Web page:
Australia’s cricket team made an emotional return to the Sydney Cricket Ground on Tuesday, where former test batsman Phillip Hughes was fatally injured during a domestic match in November.
Five members of Australia’s test line-up playing on Tuesday — Shane Watson, Nathan Lyon, Brad Haddin, David Warner and Mitchell Starc — were playing in the Sheffield Shield match between New South Wales and South Australia when Hughes playing for South Australia was struck by a short-pitched delivery and slumped to the ground. He died two days later in hospital. The ongoing test series between Australia and India had to be rescheduled to allow players to mourn their former state and national teammate.
Prior to the start of the fourth test against India, a video tribute was played on screens around the stadium followed by an on-field oration to celebrate the short career of the 25 year-old Hughes.
“I was quite emotional at the singing of the anthems,” said Warner, who scored 101 in Australia’s first innings on Tuesday. “The tributes put those memories back in place and seeing that little smile up on the screen before going out to bat and singing the national anthem was quite hard.”
A permanent memorial plaque for Hughes was also unveiled in the Members Stand at the players’ entrance to the arena, along with a display of 63 bats to mark Hughes’ score when he was felled in the members pavilion recording key moments of his career.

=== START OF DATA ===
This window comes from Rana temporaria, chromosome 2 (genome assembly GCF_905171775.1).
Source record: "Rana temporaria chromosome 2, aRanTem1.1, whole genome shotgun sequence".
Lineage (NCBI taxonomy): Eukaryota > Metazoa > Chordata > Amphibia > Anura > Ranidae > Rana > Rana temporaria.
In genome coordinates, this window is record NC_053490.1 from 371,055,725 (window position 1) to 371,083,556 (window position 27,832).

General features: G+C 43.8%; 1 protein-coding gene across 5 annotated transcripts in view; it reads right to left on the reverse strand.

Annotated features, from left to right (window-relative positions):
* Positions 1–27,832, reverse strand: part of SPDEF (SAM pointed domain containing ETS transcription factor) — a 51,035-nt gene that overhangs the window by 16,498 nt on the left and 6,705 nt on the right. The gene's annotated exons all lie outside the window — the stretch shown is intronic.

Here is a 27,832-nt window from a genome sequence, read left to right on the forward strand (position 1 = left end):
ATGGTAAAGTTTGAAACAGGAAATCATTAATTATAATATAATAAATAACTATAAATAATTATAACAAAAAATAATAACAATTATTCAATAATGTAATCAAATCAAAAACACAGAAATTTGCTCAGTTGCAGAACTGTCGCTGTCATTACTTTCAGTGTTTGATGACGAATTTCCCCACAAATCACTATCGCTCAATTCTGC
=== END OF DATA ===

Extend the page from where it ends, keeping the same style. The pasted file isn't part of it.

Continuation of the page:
“I had a tear in my eye this morning when I walked out to warm up and I saw Greg (Phil Hughes’ father) up in the stands and Megs,” said Warner. “It’s fantastic for them to be here. The hurt and the pain that they’ve gone through and how much it would have hurt them to come back today.”
During play, on reaching his 63rd run, Warner removed his helmet and kissed the ground near the spot where Hughes was fatally injured, when on 63 not out. Warner was fielding nearby for New South Wales that day and immediately tried to render assistance when his close friend collapsed to the ground.
“It’s always going to be in the back of my mind and I’m always going to pay tribute to my little mate,” said Warner. “It was in the back of mind the whole time whether I was on 63 or 100, I thought it through that I wanted to pay tribute to my mate and how to do that was I how I did that today.”
“Every time I play here I will definitely be doing that.”